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Beware of the Medical Authorization Release


When you are injured in a car, truck, or motorcycle accident, you will be dealing with the at-fault party's insurance carrier. As a part of the claims process, the insurance company will send you a series of documents which will ask for your signature.

Before we continue, please pause for a moment and take note that insurance companies are for-profit companies that try to reduce claims as much as possible – the other driver's insurance company is not on your side. That being said, when you receive documents from the insurance company, included in the pile of paperwork will be a form called a "release" or "authorization" to release your medical records.

While you may automatically believe that signing this document would give the insurance company access to your medical records from the accident, it goes much further than that. If you were to sign this form without a personal injury attorney's advice, you'd be giving the insurance company access to all of your medical records. Why does this matter? Because, insurance companies can go to great lengths to minimize the value of plaintiffs' claims.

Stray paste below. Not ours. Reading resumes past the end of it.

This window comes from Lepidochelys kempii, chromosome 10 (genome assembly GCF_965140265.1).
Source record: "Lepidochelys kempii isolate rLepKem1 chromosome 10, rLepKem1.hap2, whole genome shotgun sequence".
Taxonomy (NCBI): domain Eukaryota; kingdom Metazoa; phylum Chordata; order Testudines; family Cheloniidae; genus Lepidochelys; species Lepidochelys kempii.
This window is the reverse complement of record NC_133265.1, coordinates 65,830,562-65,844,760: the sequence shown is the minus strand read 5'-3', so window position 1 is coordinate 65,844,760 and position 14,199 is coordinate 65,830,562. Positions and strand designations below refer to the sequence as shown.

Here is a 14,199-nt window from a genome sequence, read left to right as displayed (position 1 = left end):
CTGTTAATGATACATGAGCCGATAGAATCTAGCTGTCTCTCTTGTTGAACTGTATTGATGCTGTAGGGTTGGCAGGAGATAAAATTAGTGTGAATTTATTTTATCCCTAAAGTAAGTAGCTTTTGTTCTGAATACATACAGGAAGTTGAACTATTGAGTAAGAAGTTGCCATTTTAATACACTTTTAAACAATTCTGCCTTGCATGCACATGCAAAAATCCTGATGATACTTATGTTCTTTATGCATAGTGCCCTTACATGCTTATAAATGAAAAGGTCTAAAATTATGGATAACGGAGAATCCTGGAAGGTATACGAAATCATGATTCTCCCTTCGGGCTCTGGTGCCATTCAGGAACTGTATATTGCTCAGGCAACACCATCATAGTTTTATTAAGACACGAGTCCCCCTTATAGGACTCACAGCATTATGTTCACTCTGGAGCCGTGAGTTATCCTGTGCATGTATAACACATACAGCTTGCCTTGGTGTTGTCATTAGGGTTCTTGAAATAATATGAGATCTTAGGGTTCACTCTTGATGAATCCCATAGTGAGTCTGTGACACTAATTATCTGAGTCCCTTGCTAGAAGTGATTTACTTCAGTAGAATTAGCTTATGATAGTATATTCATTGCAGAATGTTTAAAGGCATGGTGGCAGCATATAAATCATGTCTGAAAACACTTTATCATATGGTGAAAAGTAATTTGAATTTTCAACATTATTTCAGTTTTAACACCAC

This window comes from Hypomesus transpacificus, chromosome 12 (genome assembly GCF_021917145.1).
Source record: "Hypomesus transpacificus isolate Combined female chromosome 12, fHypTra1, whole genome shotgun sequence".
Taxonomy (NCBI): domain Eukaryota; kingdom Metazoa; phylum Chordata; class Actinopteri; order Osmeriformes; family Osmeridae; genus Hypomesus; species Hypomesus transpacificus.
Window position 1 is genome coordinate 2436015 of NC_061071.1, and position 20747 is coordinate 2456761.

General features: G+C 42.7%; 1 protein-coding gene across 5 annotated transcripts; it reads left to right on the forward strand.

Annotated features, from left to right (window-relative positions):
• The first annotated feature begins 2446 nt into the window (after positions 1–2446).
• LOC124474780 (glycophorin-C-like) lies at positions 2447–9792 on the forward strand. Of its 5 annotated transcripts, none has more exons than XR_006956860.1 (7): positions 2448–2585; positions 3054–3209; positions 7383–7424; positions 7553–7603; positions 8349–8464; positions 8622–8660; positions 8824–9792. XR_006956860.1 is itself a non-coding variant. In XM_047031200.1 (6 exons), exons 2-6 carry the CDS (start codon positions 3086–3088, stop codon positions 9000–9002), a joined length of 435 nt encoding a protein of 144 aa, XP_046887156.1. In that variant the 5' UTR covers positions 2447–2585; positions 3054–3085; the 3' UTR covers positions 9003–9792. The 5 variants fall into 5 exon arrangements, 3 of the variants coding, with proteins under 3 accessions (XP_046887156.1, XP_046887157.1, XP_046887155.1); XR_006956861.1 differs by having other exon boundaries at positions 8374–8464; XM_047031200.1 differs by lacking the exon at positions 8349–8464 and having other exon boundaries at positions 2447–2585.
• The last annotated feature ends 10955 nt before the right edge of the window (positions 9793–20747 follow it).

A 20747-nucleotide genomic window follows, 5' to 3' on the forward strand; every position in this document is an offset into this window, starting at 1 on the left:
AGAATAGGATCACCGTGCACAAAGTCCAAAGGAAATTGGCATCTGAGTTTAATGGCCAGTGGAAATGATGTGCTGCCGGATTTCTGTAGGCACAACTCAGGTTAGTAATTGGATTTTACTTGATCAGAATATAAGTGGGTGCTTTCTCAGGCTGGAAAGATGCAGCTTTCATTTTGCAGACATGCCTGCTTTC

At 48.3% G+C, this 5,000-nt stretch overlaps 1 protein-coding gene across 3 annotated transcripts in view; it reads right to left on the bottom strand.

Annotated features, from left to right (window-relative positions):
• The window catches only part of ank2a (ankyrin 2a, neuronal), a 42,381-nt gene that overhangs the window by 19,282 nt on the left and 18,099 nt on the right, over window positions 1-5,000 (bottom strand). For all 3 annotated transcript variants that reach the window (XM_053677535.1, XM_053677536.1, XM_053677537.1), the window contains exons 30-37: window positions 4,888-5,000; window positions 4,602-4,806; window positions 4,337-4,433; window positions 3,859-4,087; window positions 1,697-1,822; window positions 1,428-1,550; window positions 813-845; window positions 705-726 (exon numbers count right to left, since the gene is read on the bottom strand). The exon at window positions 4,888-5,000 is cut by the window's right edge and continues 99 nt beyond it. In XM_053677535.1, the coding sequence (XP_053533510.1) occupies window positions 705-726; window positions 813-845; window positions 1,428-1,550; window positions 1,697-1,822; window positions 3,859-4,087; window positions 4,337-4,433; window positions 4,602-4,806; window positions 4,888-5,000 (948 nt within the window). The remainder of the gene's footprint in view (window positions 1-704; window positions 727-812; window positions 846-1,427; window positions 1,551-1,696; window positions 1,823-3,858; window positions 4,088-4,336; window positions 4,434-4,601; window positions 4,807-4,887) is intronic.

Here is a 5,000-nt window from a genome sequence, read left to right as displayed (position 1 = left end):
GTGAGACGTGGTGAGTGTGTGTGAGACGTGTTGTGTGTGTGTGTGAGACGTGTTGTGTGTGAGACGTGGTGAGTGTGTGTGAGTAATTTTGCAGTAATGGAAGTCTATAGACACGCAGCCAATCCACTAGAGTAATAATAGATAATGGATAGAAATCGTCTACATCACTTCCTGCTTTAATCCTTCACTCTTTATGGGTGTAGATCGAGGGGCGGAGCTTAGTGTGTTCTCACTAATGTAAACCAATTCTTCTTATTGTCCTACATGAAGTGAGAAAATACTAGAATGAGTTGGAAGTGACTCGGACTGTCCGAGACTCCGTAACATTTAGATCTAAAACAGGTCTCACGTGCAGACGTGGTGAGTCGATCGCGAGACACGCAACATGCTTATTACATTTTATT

One way insurance companies reduce claims is by digging into a plaintiff's past medical records looking for "pre-existing injuries" that can be used to reduce the value of the claim. For example, let's say that "John" hurt his back when he fell off a roof on a construction job six months before a car accident. Now, after the car accident John is claiming that he has back pain. The insurance company can argue that John's back injury existed before the accident and therefore, John's claim should be reduced by thousands.

Eggshell Plaintiff Doctrine

Under what's called the "eggshell plaintiff doctrine," a plaintiff's pre-existing injuries are not supposed to reduce their personal injury claims. Attorneys know that, and insurance companies should be aware of the rule; however, most plaintiffs don't know it. Thus, insurance companies will try to convince plaintiffs that they deserve less compensation because of their pre-existing injuries.

When people represent themselves, they'll unwittingly fall into this trap and accept less compensation than they truly deserve. If the insurance company is asking you to sign a medical authorization or release, we do not recommend signing any such document without speaking with a Columbia SC personal injury attorney first.

To learn more about filing a claim and protecting your rights in the claims process, contact our firm for a personal consultation. We're here to answer all of your questions!

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